So the star of the show, Princess Poppy Troll (voiced by Anna Kendrick), the most ebullient of all the Trolls, makes it her personal project to make him happy. She finds out that he is sad because of a bad thing that happened in his past. He can’t shake it off. But inspired by the mission to save other Trolls from a terrible fate, he eventually realizes that he too can be happy with some effort. The Troll will alone can do remarkable things.
It’s not just a state of mind; happiness is a state of action and achievement too. With a mission and a new sense of personal value, he finds what which he has lost. As Ayn Rand said: “Happiness is that state of consciousness which proceeds from the achievement of one’s values.”
But this gives Princess Poppy a fantastic idea. What if she could convince the Bergen that they do not need to eat Trolls to be happy? So she launches a plot. A servant girl is in love with the young Bergen king. The Trolls dress her up with a new hairdo and she tells the king her affections. This makes the king super happy! As Trollstess arrives and the feast is prepared, the Trolls reveal their amazing insight that anyone can be happy if only he or she wills it. No need for murder and slaughter and other violence against innocent people!
The Bergen are convinced and (not to give a spoiler … but) everyone lives happily ever after.
Silly story, right? Not so much. How much of our lives are spent waiting for some external thing to make make us happy? Plenty. Conversely, we also let our personal happiness be drained from us because of some external experience. We allow ourselves to be emotionally buffeted by circumstances outside our control. If so, we’ve outsourced a huge part of lives, which means we are foregoing the opportunity to take charge of ourselves and actually change not only our own lives but the world around us. We disempower ourselves through our own self-imposed state of mind.
This is particularly true when it comes to politics. Think about the last year. We want fairness, but we are told that only this certain politician can give it to us. We want greatness, but we are told only that politician can deliver. We want healthcare, security, community, and a sense of the worth of our own identity, but we are told (and we believe) that this can only happen when some external political entity acts to bring it to us. But let us recall: politicians do not have resources and power of their own; everything they do comes at someone else’s expense.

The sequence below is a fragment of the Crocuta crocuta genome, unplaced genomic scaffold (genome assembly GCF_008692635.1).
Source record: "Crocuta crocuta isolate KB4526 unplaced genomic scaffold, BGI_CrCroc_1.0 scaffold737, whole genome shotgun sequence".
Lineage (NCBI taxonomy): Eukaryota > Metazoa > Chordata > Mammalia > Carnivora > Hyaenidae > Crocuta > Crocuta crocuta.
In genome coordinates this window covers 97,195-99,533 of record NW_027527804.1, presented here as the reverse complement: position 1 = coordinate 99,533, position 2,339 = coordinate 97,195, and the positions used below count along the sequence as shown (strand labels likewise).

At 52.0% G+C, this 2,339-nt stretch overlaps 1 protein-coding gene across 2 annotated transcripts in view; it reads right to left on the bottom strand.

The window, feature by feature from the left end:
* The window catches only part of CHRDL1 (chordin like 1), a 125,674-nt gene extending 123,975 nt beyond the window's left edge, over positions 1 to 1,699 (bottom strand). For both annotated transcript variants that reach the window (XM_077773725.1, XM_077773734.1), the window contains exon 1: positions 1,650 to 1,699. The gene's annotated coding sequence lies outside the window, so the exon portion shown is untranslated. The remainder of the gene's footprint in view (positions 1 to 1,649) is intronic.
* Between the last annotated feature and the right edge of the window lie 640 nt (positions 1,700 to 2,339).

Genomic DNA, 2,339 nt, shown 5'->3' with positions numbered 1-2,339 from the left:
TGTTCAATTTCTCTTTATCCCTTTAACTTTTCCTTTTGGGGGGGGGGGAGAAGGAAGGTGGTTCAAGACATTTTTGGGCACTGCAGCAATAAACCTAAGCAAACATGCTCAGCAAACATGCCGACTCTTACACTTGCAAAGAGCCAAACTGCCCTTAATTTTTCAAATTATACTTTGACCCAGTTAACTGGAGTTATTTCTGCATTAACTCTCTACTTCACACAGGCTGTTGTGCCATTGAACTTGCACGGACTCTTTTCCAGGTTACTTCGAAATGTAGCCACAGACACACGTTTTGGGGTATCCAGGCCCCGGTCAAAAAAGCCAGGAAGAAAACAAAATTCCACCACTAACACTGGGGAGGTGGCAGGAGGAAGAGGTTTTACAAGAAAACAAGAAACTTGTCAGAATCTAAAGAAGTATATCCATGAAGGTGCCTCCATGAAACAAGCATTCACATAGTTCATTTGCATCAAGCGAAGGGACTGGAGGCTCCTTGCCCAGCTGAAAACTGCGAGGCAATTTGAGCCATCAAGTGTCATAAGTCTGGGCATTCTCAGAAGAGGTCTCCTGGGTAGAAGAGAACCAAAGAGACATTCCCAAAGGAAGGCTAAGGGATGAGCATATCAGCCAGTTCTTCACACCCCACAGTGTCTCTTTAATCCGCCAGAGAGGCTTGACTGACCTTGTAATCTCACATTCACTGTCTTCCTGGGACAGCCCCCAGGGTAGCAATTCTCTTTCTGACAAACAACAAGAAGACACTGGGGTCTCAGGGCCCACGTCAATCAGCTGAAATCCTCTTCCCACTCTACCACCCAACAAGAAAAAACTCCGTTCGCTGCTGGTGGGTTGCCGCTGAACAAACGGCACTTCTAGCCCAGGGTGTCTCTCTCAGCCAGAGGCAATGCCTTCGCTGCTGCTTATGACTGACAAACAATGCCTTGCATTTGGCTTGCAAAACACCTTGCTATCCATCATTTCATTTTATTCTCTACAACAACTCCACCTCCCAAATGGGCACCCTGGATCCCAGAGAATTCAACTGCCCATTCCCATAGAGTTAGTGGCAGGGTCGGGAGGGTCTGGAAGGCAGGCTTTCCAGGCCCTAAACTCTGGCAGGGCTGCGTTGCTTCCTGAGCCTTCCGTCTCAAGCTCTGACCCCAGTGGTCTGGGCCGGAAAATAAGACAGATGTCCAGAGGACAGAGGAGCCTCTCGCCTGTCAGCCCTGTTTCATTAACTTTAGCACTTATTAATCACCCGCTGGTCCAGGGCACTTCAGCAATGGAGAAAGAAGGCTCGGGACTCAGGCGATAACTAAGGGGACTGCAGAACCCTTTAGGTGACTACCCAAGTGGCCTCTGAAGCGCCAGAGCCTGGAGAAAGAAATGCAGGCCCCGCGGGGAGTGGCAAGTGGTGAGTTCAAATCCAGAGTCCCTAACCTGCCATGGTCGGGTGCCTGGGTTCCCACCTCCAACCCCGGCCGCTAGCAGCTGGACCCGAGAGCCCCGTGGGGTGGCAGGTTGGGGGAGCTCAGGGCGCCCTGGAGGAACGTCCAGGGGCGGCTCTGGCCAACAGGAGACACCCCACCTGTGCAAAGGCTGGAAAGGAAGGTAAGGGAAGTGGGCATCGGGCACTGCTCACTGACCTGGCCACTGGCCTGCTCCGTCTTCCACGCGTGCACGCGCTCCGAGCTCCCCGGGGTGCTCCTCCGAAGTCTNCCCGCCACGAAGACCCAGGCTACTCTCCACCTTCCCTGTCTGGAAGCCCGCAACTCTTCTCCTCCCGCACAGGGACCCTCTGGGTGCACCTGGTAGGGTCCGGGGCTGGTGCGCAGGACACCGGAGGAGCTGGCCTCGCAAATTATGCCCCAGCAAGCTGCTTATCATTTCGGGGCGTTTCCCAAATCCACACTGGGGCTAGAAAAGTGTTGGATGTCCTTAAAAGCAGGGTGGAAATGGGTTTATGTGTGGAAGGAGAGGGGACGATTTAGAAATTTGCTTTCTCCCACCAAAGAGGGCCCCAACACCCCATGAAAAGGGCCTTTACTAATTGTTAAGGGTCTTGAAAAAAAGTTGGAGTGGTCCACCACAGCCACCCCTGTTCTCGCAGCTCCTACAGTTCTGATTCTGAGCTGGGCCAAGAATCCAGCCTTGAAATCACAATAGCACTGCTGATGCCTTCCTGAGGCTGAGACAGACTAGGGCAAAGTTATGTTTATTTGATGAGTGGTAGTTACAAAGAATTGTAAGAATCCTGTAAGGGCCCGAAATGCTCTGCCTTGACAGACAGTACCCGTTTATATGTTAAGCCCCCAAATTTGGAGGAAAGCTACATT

This is no different from the cruel and violent Bergen who rounded up Trolls and withheld them from people as blackmail so they could become happy via her actions. What the Trolls teach is that this is an illusion. No external power is necessary. We can find it within ourselves to become what we want to become. We can do this as individuals, but we can also act as a community to achieve the same result. And we can do this without resorting to violence, destruction, bloodshed, any force. With peace and personal contentment, we can all prosper.
You tell me: is this not a lesson that adults could learn?
Maybe this election season could have used a Princess Poppy Troll to demonstrate this to the American people via fantastic songs, dancing, and inspirational talks. “You want greatness? Be great! You want fairness? Be fair! You want safety? Be safe!” And so on. If the results were half as entertaining as the movie Trolls, it would still have been vastly better than the election season we just left behind.
So, no, it’s not Atlas Shrugged in cartoons. But something tells me that Ayn herself would have plenty to like.
Like you, Jeffrey, I see these sorts of liberty-oriented messages coming out of LA-LA-land films all the time, but then I also see the nearly universal contradictory political actions from members of the LA-LA-land community. Thus, I must conclude that the liberty-oriented mindedness lies in my own mind rather than the minds of the creator artists and clearly my interpretation of the art (and our world) is quite different from the makers’ notions. I know longer hold much hope in these artists or their abstractions!
Though off-topic, I feel compelled to ask here why a formerly dues-paying, nearly founding member of liberty.me must be subjected to “moderation” before my post is published here?